Fitness to practise
Being fit to practise is a prerequisite for an applied psychologist to deliver a service to the public. The following extract is taken from the Health and Care Professions Council's brochure entitled "The Fitness to Practise Process":
What is fitness to practise?
When we say that someone is 'fit to practise' we mean that they have the skills, knowledge and character to practise their profession safely and effectively. However, fitness to practise is not just about professional performance. It also includes acts by a registrant which may affect public protection, or confidence in the profession or the regulatory process. This may include matters not directly related to professional practice.
What is the purpose of our fitness to practise process?
Fitness to practise proceedings are about protecting the public. They are not a general complaints-resolution process. They are not designed to deal with disputes between registrants and service users. Our fitness to practise process is not designed to punish registrants for past mistakes. It is designed to protect the public from those who are not fit to practise. If we decide that a registrant's fitness to practise is 'impaired', it means that there are concerns about their ability to practise safely and effectively. This may mean that they should not practice at all. Or that they should be limited in what they are allowed to do. We will take appropriate action to make this happen. Sometimes registrants make mistakes that are unlikely to be repeated. This means that the registrant's fitness to practise is unlikely to be impaired. People sometimes make mistakes or have a one-off instance of unprofessional conduct or behaviour. We will not pursue every isolated or minor mistake. We are responsible for handling fitness to practise cases. These are known as 'allegations' and question whether professionals who are registered with us are fit to practise."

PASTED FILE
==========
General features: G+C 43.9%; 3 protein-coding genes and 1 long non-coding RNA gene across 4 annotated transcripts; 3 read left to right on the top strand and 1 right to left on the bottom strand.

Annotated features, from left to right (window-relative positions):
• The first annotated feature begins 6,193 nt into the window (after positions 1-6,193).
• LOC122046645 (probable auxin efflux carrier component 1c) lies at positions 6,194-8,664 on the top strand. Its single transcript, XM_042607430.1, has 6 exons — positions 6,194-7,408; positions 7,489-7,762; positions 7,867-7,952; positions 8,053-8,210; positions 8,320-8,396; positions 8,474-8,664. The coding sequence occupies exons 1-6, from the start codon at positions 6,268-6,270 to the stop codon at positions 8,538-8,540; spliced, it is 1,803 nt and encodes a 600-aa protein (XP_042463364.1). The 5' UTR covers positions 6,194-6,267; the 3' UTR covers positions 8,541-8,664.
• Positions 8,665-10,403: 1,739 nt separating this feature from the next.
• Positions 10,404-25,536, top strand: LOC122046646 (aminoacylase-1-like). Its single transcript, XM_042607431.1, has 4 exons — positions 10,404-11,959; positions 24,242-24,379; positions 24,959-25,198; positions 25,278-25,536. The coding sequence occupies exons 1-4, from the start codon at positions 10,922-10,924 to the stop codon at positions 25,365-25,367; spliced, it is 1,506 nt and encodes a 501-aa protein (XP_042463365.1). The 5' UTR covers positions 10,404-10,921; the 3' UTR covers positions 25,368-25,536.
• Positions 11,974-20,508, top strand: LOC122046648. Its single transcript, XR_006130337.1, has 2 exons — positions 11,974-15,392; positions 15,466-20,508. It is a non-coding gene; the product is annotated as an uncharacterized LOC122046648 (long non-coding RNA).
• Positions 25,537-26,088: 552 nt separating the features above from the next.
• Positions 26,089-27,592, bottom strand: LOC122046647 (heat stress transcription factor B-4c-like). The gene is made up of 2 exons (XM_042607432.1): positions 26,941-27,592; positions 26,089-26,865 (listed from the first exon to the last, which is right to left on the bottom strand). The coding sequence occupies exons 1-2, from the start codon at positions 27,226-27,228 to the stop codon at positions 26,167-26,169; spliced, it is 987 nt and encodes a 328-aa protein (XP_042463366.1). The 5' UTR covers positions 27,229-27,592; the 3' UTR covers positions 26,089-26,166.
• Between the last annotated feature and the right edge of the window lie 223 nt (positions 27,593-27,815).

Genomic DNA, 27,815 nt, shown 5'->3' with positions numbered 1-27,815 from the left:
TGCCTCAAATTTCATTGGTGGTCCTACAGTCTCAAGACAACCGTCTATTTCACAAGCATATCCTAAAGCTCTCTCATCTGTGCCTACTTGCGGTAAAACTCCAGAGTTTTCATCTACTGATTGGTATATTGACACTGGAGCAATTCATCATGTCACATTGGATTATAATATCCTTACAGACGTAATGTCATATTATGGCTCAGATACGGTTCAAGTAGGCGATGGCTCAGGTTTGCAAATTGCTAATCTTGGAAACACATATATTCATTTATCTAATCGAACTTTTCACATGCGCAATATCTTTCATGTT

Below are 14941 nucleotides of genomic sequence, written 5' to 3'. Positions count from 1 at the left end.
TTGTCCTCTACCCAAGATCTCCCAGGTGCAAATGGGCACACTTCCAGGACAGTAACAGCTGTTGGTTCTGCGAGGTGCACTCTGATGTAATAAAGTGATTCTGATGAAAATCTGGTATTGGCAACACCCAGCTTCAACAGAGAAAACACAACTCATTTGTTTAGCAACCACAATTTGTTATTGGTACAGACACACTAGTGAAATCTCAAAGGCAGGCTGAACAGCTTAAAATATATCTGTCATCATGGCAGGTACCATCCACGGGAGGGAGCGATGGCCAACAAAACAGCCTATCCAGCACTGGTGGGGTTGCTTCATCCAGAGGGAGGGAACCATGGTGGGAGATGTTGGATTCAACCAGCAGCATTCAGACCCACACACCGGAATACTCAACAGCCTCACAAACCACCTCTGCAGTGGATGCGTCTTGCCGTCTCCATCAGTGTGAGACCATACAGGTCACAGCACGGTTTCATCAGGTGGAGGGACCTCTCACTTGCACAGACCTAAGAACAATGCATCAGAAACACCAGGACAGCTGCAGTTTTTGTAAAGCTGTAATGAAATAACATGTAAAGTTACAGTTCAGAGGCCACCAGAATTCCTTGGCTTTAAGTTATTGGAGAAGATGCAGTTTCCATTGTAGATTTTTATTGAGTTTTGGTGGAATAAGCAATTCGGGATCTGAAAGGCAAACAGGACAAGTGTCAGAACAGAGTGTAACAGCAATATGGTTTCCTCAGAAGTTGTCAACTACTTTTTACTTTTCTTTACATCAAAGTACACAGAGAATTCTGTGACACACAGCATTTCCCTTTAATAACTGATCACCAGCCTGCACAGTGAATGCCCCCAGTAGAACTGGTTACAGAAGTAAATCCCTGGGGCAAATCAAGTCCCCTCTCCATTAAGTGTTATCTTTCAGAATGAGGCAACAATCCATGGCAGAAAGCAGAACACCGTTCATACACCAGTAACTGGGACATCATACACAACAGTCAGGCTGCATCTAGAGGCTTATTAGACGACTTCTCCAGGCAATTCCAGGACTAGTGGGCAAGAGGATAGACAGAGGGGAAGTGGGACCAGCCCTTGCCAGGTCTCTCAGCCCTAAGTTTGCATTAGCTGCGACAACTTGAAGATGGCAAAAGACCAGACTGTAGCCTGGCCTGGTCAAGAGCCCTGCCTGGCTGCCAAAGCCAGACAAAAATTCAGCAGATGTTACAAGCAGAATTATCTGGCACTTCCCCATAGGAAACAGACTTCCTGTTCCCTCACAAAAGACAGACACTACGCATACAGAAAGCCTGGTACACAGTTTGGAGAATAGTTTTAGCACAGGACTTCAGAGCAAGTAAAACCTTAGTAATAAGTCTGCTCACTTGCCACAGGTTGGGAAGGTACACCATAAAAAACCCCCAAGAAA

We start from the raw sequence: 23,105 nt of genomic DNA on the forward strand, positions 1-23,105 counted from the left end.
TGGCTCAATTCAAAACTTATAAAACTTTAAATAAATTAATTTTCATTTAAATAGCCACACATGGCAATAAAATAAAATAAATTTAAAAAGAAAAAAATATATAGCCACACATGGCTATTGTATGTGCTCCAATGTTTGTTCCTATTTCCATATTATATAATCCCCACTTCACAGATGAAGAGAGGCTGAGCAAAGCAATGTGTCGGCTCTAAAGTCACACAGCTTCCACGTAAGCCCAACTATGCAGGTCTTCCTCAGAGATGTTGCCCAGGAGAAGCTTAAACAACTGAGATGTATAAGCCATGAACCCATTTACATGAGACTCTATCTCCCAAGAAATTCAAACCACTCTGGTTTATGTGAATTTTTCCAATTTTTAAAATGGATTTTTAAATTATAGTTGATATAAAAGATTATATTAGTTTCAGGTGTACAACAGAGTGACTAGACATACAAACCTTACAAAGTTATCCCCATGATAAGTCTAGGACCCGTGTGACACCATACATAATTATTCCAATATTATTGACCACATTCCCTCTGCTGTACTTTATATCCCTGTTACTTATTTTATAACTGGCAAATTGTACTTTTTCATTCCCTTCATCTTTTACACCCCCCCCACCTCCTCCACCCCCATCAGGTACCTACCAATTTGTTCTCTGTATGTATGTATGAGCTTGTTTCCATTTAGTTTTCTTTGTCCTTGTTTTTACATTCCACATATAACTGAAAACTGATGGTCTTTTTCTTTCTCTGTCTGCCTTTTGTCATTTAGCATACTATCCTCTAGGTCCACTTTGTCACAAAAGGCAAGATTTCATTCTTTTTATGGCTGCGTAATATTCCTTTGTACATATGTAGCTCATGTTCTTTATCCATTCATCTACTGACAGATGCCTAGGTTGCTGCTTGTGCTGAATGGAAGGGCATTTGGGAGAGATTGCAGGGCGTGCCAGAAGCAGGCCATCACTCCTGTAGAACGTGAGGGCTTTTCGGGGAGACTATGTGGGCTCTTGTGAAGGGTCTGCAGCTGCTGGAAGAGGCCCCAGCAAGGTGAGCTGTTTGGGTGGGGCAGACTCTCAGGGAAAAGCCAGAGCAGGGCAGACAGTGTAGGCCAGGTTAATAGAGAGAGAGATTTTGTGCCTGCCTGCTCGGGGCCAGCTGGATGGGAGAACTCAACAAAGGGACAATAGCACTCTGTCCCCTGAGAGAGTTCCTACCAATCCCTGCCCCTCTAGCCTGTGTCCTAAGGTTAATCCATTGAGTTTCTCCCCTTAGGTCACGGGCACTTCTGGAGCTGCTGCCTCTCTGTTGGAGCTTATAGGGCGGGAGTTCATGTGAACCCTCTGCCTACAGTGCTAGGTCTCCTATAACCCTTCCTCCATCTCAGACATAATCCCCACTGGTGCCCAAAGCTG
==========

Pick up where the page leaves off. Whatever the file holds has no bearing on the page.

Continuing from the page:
Whilst students of the Doctoral Programme in Clinical Psychology (DClinPsy) at Lancaster University are not registrants of the HCPC, they are involved in providing a service to the public under supervision on their practice placements. It is therefore incumbent on the programme to ensure that trainees are fit to practise as trainee clinical psychologists, to provide the same safeguards to the public as the above HCPC processes do with respect to qualified clinical psychologists. It is also a responsibility of the programme to inform the HCPC of a trainee's eligibility to register as an applied psychologist practitioner, so the programme is therefore required to have an assurance process of its own with respect to ensuring that when trainees are awarded the DClinPsy, they are also fit to practise and therefore eligible to register (it must also be noted that the HCPC make their own assessment of an applicant's fitness to practise upon application to the register; this will be informed by our assessment but not limited by it, in that the HCPC may seek further information to make any determination). This is why we have instituted the following fitness to practise procedures.
Procedures to Address Concerns about Fitness to Practise
Beginning Fitness to Practise Procedures
1.0 1.0 These procedures should be followed when a report/correspondence is received by a member of staff of the Doctoral Programme in Clinical Psychology relating to the fitness to practise of a student on the programme or a prospective student who has been offered a post of trainee clinical psychologist on the programme. These procedures will also be followed if a member of staff of the programme considers a verbal report from a practice placement provider or another stakeholder to raise sufficient concerns about the fitness to practise of a student, or encounters behaviour that gives such sufficient concern. The FTP referral form provides a structure for reporting concerns about fitness to practice.
1.1 An assessment of whether the report or correspondence requires a referral to the Fitness to Practise panel will be made by the member of staff receiving the report in discussion with another member of staff (working in the domain where the concerns originated e.g. research / clinical or general behaviour). This assessment will be presented to the Clinical Director and will be based on one or more sources of evidence as follows:
- Written reports by University academic or clinical staff and/or practice staff from placement areas relating to unsuitable or unprofessional behaviour by a student. These reports can come from any area within the programme (clinical, academic, research etc).
- Concerns about fitness to practise raised within written examiner reports or feedback on assignments.
- Allegations from a member of the public relating to unsuitable or unprofessional behaviour by a student or a prospective student who has been offered a post of trainee clinical psychologist on the programme.